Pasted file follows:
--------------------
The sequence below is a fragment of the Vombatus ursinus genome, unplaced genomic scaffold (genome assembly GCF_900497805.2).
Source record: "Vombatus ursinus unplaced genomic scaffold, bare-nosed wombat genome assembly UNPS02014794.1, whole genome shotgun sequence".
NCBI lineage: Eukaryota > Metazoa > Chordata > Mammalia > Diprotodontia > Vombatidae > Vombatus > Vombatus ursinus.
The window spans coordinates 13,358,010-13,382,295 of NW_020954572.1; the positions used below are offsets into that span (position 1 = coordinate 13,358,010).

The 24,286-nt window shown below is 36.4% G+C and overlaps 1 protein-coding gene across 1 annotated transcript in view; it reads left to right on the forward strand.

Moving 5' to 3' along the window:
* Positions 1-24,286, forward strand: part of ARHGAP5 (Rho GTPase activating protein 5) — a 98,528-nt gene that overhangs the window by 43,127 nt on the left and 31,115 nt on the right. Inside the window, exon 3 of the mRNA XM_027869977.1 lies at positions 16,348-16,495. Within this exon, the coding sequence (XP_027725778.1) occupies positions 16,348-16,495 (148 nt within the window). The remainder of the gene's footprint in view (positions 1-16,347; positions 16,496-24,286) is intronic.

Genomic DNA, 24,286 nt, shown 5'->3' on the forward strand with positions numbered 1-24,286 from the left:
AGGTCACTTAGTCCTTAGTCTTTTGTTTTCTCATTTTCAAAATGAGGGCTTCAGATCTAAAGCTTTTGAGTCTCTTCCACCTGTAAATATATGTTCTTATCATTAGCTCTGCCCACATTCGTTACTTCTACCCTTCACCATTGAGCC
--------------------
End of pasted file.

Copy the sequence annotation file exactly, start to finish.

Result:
The sequence below is a fragment of the Vombatus ursinus genome, unplaced genomic scaffold (genome assembly GCF_900497805.2).
Source record: "Vombatus ursinus unplaced genomic scaffold, bare-nosed wombat genome assembly UNPS02014794.1, whole genome shotgun sequence".
NCBI lineage: Eukaryota > Metazoa > Chordata > Mammalia > Diprotodontia > Vombatidae > Vombatus > Vombatus ursinus.
The window spans coordinates 13,358,010-13,382,295 of NW_020954572.1; the positions used below are offsets into that span (position 1 = coordinate 13,358,010).

The 24,286-nt window shown below is 36.4% G+C and overlaps 1 protein-coding gene across 1 annotated transcript in view; it reads left to right on the forward strand.

Moving 5' to 3' along the window:
* Positions 1-24,286, forward strand: part of ARHGAP5 (Rho GTPase activating protein 5) — a 98,528-nt gene that overhangs the window by 43,127 nt on the left and 31,115 nt on the right. Inside the window, exon 3 of the mRNA XM_027869977.1 lies at positions 16,348-16,495. Within this exon, the coding sequence (XP_027725778.1) occupies positions 16,348-16,495 (148 nt within the window). The remainder of the gene's footprint in view (positions 1-16,347; positions 16,496-24,286) is intronic.

Genomic DNA, 24,286 nt, shown 5'->3' on the forward strand with positions numbered 1-24,286 from the left:
AGGTCACTTAGTCCTTAGTCTTTTGTTTTCTCATTTTCAAAATGAGGGCTTCAGATCTAAAGCTTTTGAGTCTCTTCCACCTGTAAATATATGTTCTTATCATTAGCTCTGCCCACATTCGTTACTTCTACCCTTCACCATTGAGCC